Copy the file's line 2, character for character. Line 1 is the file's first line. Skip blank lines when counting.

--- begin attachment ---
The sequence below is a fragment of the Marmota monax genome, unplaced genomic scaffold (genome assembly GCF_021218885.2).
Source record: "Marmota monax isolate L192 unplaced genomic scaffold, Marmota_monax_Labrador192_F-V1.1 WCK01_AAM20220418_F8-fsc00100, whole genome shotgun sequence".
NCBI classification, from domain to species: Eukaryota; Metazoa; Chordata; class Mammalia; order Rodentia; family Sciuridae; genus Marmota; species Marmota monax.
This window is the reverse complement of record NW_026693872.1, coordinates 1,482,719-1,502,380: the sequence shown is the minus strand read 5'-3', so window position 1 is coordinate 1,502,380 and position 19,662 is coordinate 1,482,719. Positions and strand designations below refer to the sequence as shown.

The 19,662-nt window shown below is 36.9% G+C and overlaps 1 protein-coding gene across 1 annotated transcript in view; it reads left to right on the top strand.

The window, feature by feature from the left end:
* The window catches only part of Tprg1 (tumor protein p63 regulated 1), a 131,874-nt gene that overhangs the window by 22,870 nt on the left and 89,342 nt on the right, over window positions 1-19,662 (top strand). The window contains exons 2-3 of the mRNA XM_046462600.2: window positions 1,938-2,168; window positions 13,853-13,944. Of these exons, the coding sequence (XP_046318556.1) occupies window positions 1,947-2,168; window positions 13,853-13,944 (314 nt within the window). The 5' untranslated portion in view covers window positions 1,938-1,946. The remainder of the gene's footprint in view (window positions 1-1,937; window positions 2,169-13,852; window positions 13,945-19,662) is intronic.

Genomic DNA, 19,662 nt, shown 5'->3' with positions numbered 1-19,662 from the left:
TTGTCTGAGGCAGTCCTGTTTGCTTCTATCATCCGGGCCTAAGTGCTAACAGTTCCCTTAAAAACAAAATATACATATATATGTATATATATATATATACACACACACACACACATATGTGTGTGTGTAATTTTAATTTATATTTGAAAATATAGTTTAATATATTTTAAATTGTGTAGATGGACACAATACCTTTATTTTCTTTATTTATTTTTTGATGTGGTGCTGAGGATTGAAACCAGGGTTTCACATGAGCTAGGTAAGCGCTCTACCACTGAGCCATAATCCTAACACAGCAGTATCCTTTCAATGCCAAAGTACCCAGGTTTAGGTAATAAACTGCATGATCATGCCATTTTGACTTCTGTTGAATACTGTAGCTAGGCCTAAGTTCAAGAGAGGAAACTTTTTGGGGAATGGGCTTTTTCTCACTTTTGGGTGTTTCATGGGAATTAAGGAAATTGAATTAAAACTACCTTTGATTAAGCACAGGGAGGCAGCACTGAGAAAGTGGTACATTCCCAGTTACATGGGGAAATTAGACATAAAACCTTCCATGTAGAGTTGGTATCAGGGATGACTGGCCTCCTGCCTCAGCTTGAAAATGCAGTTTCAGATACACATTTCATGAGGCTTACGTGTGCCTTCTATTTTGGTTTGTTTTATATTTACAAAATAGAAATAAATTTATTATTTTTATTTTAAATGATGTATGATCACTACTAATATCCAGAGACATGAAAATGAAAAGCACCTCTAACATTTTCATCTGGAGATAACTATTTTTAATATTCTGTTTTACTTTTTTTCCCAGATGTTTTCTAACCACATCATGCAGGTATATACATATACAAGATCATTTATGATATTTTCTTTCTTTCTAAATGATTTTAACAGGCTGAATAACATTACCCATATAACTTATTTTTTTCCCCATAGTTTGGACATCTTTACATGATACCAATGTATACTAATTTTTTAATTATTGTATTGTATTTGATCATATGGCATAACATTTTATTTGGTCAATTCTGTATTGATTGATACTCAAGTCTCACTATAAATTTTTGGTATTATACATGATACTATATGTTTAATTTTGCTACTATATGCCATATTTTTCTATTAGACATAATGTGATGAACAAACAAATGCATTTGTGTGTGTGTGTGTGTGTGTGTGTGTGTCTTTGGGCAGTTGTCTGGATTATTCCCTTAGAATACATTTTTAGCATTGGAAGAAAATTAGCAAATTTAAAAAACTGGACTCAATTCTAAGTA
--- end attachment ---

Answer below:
Source record: "Marmota monax isolate L192 unplaced genomic scaffold, Marmota_monax_Labrador192_F-V1.1 WCK01_AAM20220418_F8-fsc00100, whole genome shotgun sequence".